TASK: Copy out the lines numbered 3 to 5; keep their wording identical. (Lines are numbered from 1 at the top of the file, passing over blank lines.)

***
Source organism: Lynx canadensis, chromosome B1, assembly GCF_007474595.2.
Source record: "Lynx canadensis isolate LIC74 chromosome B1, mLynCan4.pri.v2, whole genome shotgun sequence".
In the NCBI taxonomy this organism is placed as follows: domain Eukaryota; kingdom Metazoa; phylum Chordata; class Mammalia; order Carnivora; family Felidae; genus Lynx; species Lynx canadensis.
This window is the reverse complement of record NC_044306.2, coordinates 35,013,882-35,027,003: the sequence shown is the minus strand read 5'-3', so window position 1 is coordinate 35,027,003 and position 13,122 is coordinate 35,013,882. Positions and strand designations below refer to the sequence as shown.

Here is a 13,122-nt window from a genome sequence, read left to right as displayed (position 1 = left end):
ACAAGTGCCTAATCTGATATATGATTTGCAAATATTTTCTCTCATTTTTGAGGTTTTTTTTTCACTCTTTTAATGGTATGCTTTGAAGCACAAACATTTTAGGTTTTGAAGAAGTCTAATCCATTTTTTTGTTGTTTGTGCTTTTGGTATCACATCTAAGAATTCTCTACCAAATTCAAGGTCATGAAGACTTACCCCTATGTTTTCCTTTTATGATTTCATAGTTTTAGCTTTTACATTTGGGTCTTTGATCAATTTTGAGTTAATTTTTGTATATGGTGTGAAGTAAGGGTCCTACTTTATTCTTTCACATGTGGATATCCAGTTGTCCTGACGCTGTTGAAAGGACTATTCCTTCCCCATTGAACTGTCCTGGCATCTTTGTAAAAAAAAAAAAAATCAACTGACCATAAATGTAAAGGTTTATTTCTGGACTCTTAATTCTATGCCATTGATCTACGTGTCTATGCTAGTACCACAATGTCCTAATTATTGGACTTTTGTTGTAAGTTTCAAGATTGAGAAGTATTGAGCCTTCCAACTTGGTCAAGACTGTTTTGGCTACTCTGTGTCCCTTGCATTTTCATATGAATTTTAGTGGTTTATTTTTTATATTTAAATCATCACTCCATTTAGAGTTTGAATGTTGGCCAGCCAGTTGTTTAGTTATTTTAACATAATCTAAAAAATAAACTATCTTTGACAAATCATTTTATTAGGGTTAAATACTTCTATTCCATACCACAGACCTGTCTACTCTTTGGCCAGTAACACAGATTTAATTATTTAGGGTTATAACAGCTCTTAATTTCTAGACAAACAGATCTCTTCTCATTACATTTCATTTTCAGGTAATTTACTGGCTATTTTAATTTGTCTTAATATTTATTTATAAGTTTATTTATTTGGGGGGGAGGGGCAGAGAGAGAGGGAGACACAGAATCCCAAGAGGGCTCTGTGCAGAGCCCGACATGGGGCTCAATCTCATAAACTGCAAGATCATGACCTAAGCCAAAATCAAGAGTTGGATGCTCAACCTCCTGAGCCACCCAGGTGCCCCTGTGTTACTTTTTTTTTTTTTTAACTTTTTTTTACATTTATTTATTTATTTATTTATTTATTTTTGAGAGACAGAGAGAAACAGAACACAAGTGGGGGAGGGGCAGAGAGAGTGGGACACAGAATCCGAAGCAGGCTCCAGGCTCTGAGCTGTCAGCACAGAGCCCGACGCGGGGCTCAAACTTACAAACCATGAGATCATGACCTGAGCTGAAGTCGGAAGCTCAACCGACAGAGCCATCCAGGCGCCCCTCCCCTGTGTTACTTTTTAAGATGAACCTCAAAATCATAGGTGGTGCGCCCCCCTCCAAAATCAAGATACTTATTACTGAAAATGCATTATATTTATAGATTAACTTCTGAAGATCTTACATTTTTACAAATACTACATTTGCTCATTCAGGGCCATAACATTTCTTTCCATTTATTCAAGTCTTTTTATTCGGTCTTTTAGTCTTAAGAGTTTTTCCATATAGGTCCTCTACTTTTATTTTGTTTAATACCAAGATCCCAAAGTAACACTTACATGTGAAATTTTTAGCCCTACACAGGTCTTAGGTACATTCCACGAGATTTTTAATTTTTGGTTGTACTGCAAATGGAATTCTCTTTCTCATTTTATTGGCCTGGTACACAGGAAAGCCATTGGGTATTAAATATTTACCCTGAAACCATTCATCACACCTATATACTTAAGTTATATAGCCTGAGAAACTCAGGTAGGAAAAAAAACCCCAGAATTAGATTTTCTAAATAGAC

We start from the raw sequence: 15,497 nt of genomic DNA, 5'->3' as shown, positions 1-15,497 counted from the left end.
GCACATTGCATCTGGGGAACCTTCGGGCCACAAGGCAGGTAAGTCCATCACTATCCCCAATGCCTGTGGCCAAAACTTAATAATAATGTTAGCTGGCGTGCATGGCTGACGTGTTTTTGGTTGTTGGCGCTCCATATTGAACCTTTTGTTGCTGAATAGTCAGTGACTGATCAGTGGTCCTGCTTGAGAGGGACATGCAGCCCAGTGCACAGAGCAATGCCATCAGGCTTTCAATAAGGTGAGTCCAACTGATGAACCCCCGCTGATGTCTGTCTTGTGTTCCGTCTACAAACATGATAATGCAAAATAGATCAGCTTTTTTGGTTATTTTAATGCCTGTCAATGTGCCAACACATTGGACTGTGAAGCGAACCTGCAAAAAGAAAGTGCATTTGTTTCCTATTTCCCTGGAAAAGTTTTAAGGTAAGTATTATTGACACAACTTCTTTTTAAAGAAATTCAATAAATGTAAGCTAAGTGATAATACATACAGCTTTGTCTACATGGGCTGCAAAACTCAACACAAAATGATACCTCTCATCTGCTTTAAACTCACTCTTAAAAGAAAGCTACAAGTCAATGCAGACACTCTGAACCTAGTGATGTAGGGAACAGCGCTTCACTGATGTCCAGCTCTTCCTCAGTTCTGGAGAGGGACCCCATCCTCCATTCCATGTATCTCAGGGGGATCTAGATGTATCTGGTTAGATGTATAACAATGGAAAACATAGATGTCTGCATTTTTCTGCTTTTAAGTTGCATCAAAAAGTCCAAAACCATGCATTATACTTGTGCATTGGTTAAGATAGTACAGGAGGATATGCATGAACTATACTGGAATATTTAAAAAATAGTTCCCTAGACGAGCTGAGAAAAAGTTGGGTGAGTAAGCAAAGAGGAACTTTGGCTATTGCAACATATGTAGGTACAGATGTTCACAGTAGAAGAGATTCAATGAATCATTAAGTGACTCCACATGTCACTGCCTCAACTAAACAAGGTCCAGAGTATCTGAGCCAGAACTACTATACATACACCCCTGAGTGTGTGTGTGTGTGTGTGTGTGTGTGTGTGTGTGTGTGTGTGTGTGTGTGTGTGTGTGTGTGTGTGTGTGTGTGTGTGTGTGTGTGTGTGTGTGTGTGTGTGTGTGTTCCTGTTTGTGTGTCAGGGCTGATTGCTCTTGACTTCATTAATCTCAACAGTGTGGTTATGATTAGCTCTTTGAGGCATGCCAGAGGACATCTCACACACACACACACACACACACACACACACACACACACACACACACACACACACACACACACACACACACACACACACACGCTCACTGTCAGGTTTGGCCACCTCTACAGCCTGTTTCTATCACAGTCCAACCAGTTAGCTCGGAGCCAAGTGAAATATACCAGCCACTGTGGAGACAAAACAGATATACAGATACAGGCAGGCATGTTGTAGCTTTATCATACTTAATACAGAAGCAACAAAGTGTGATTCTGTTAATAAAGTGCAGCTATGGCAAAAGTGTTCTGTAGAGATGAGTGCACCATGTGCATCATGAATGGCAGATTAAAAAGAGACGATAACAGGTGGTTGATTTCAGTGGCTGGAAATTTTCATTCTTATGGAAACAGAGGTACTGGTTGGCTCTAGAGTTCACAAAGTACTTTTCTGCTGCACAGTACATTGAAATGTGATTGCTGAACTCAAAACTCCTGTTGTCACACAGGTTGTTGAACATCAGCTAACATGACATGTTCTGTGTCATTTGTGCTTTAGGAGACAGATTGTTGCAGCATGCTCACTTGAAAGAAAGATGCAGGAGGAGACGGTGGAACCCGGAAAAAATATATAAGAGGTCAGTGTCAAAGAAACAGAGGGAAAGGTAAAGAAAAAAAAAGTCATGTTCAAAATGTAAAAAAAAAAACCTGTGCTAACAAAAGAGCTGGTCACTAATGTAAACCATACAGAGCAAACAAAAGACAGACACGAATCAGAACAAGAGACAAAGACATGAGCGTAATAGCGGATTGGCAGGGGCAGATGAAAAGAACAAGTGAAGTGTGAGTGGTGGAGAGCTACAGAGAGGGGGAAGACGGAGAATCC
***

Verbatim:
In the NCBI taxonomy this organism is placed as follows: domain Eukaryota; kingdom Metazoa; phylum Chordata; class Mammalia; order Carnivora; family Felidae; genus Lynx; species Lynx canadensis.
This window is the reverse complement of record NC_044306.2, coordinates 35,013,882-35,027,003: the sequence shown is the minus strand read 5'-3', so window position 1 is coordinate 35,027,003 and position 13,122 is coordinate 35,013,882. Positions and strand designations below refer to the sequence as shown.

Here is a 13,122-nt window from a genome sequence, read left to right as displayed (position 1 = left end):